3. Davis asserts that the trial court erred by denying his motion to record the entire trial. This enumeration is without merit. Our law only requires such recordation when the State seeks the death penalty. OCGA 17-8-5; State v. Graham, 246 Ga. 341, 343 (271 SE2d 627).
4. Appellant asserts that the trial court erred by denying his motion to conduct scientific tests of certain items of evidence. (The record shows, however, that at the time in question the motion actually made was for a continuance to conduct the tests.) The transcript reveals that a sheet upon which the sexual assault of the victim took place was inadvertently placed in the evidence room rather than being sent to the crime lab, and that the rape kit was not analyzed until shortly before the trial. Thus, when Davis moved for a continuance for a test of these objects, the trial court denied the request as untimely. As Davis concedes the police and prosecution were not guilty of bad faith in their handling of this evidence, there was no error arising from the handling of the evidence. Spaulding v. State, 195 Ga. App. 420 (394 SE2d 111). Further, appellant's motion was untimely. Compare Thornton v. State, 255 Ga. 434, 437 (339 SE2d 240). Nothing in our law either requires or permits defendants to rely solely on information provided by the State for their pretrial investigation, and before they are entitled to continuance, they must show the exercise of due diligence. OCGA 17-8-20. Accordingly, the trial court did not abuse its discretion by denying Davis' motion for a continuance to conduct scientific tests which was made on the morning of trial. Fowler v. State, 195 Ga. App. 874, 875 (395 SE2d 33).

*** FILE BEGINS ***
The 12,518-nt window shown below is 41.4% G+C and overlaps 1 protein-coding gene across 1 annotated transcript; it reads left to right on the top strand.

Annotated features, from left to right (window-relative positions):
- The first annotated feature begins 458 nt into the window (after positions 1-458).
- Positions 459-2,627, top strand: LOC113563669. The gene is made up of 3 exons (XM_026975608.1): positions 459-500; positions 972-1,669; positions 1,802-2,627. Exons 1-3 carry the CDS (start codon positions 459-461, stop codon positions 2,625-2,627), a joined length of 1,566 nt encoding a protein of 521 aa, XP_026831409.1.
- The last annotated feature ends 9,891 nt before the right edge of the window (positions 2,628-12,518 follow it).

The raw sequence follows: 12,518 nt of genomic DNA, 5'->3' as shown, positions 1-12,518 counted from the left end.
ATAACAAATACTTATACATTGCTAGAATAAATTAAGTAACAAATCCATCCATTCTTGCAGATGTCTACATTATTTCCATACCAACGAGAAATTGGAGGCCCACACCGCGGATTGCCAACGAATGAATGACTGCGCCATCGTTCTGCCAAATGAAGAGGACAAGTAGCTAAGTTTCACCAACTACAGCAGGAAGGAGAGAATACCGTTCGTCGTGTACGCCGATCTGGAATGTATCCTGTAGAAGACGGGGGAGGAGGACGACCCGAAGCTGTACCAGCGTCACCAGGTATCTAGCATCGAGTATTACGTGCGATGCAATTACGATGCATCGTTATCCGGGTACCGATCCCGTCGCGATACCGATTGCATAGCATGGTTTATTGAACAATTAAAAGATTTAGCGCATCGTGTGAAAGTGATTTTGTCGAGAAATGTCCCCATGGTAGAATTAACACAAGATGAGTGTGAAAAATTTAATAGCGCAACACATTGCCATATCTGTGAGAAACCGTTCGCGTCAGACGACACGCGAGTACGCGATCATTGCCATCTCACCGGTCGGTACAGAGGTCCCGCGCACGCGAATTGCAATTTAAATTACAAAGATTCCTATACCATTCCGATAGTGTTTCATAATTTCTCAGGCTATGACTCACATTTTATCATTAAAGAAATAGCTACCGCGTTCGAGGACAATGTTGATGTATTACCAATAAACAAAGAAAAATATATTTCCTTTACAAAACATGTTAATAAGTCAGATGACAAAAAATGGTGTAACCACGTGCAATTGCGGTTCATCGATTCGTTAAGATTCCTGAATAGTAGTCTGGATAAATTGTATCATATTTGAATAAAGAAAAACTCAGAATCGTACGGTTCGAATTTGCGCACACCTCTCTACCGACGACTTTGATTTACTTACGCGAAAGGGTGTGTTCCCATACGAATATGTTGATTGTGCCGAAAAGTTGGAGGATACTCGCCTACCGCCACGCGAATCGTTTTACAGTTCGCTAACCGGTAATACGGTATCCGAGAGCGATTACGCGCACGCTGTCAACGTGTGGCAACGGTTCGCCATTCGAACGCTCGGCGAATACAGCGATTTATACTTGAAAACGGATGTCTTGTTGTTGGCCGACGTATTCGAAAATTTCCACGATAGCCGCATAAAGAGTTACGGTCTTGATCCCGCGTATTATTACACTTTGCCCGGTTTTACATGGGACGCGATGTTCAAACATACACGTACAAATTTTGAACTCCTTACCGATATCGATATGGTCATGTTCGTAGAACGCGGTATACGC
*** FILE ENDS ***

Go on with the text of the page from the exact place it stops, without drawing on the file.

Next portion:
in this instance we find no reversible error. It is not error for a child witness to sit in a small chair in front of the jury (Boatright v. State, 192 Ga. App. 112, 115-116 (385 SE2d 298); Ortiz v. State, 188 Ga. App. 532, 533-535 (374 SE2d 92)), or for a witness coordinator (Miles v. State, 201 Ga. App. 568, 569 (411 SE2d 566)) or a foster parent to sit near the witness. Boatright v. State, supra. Further, our "courts have traditionally accorded a great deal of latitude in the examination of young or timid or otherwise disadvantaged witnesses." (Citation and punctuation omitted.) Cherry v. State, 199 Ga. App. 879, 880 (406 SE2d 531). Therefore in the absence of evidence that the trial court has abused its broad discretion in controlling the trial of the case, the exercise of that discretion will not be reversed.
6. Finally, Davis contends the trial court erred by allowing testimony concerning the presence of semen on the rape kit slides because the reports were not provided him ten days before trial in accordance with OCGA 17-7-211. There was no error. The record shows that there were no scientific reports to be provided ten days before trial and that the prosecution advised him of the results of the test when learned. "Since there was no written report available before the trial, the report itself was not excludable under the statute. Boyce v. State, 184 Ga. App. 578, 579 (5) (362 SE2d 229)." Paggett v. State, 188 Ga. App. 174, 176 (372 SE2d 504).
Lewis R. Slaton, District Attorney, Joseph J. Drolet, Michael L. Spotts, Rebecca A. Keel, Assistant District Attorneys, for appellee.
Travis T. Vance III, for appellant.
DECIDED JUNE 25, 1992.
Thursday May 21 09:17 EDT